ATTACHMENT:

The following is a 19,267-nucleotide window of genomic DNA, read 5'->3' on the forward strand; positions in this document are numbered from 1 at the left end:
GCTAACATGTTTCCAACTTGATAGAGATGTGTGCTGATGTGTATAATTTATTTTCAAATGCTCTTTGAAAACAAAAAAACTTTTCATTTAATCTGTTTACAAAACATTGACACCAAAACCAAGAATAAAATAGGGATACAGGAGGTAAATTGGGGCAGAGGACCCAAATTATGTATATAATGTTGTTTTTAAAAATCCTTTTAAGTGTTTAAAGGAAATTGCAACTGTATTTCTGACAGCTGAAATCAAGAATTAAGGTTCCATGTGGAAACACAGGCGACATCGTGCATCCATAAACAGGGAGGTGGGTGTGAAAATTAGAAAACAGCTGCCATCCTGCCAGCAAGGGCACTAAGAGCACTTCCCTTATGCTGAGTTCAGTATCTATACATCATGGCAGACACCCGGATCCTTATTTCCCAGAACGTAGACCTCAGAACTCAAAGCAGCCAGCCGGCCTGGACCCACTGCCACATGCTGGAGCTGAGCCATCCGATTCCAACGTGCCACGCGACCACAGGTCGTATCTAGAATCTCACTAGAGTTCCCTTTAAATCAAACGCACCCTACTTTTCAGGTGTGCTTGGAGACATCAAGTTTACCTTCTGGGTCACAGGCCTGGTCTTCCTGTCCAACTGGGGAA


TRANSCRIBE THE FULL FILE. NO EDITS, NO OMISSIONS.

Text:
The following is a 19,267-nucleotide window of genomic DNA, read 5'->3' on the forward strand; positions in this document are numbered from 1 at the left end:
GCTAACATGTTTCCAACTTGATAGAGATGTGTGCTGATGTGTATAATTTATTTTCAAATGCTCTTTGAAAACAAAAAAACTTTTCATTTAATCTGTTTACAAAACATTGACACCAAAACCAAGAATAAAATAGGGATACAGGAGGTAAATTGGGGCAGAGGACCCAAATTATGTATATAATGTTGTTTTTAAAAATCCTTTTAAGTGTTTAAAGGAAATTGCAACTGTATTTCTGACAGCTGAAATCAAGAATTAAGGTTCCATGTGGAAACACAGGCGACATCGTGCATCCATAAACAGGGAGGTGGGTGTGAAAATTAGAAAACAGCTGCCATCCTGCCAGCAAGGGCACTAAGAGCACTTCCCTTATGCTGAGTTCAGTATCTATACATCATGGCAGACACCCGGATCCTTATTTCCCAGAACGTAGACCTCAGAACTCAAAGCAGCCAGCCGGCCTGGACCCACTGCCACATGCTGGAGCTGAGCCATCCGATTCCAACGTGCCACGCGACCACAGGTCGTATCTAGAATCTCACTAGAGTTCCCTTTAAATCAAACGCACCCTACTTTTCAGGTGTGCTTGGAGACATCAAGTTTACCTTCTGGGTCACAGGCCTGGTCTTCCTGTCCAACTGGGGAA